Microsoft is making progress in making more capable, comfortable and compact augmented-reality (AR) glasses. The researchers at Microsoft have developed a prototype pair of eyeglasses that allow the wearer to see a full-color, see-through holographic display that adds virtual objects to real world surroundings.

According to New Atlas, it diminishes several shortcomings of the existing products that use the technology, such as, New Microsoft's HoloLens.

The prototype includes an 80-degree field of view into a pair of normal-sized eye glasses, whereas, current AR glasses only include around 20-degree horizontal field of view, which restricts the users from seeing the entire scene at once in a realistic way, the website reported.

However, the prototype has its own disadvantages, like it only offers a monoscopic (single eye) display with external essential electronics and to be more usable, it does need the addition of a stereoscopic display and internalized driving electronics, said the publication.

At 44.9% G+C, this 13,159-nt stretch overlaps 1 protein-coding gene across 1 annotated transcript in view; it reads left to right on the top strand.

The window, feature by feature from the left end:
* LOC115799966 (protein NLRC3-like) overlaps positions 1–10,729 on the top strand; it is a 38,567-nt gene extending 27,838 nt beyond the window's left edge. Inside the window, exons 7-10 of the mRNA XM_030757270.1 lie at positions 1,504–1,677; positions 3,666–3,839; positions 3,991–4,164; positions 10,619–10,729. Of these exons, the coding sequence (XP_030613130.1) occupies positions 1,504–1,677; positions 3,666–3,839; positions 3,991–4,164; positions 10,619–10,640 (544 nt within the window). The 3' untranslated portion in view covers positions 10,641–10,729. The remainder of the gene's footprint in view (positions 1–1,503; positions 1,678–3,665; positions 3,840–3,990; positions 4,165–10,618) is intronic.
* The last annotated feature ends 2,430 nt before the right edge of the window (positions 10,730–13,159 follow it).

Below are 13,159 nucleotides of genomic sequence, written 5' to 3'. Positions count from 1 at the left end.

Microsoft's latest prototype's holographic display is also more improved in terms of controlling the focus. Unlike other multi-focused options, holograms are capable of responding to focal depth on a pixel-by-pixel basis. Combined with high-tech eye-tracking, this focus control will make the scene the sharpest where the user is looking at, which would be the same as the way human eye works and that would give a more realistic and comfortable experience to the user.

In the paper, Microsoft researchers also explain how holographic image rendering software was able to include vision correction for astigmatism, so that, individuals with this type of vision problem can see the AR display without the help of their prescription eyeglasses.

While this prototype doesn't necessarily indicate some huge future trajectory, it does note the fact that tech giants are spending a lot of their resources to develop holographic displays for virtual and augmented reality, which as per several experts will become a major computing platform in the near future.